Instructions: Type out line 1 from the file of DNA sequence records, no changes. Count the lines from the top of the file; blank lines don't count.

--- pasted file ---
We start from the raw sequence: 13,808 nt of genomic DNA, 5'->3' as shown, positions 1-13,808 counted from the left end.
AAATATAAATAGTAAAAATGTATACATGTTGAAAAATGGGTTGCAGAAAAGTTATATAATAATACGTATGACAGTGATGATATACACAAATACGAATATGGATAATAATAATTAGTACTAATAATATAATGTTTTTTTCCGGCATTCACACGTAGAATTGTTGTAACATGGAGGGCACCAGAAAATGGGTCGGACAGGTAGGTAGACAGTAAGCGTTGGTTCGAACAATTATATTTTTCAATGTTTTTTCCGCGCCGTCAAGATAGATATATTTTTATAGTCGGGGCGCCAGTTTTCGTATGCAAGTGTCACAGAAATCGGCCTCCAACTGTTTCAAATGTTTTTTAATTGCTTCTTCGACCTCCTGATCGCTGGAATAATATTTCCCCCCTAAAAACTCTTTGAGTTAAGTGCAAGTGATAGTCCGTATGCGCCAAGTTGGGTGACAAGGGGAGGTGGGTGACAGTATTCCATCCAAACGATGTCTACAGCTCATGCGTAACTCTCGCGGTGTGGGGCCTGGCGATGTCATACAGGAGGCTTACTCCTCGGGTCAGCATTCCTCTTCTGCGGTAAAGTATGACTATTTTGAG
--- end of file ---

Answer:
We start from the raw sequence: 13,808 nt of genomic DNA, 5'->3' as shown, positions 1-13,808 counted from the left end.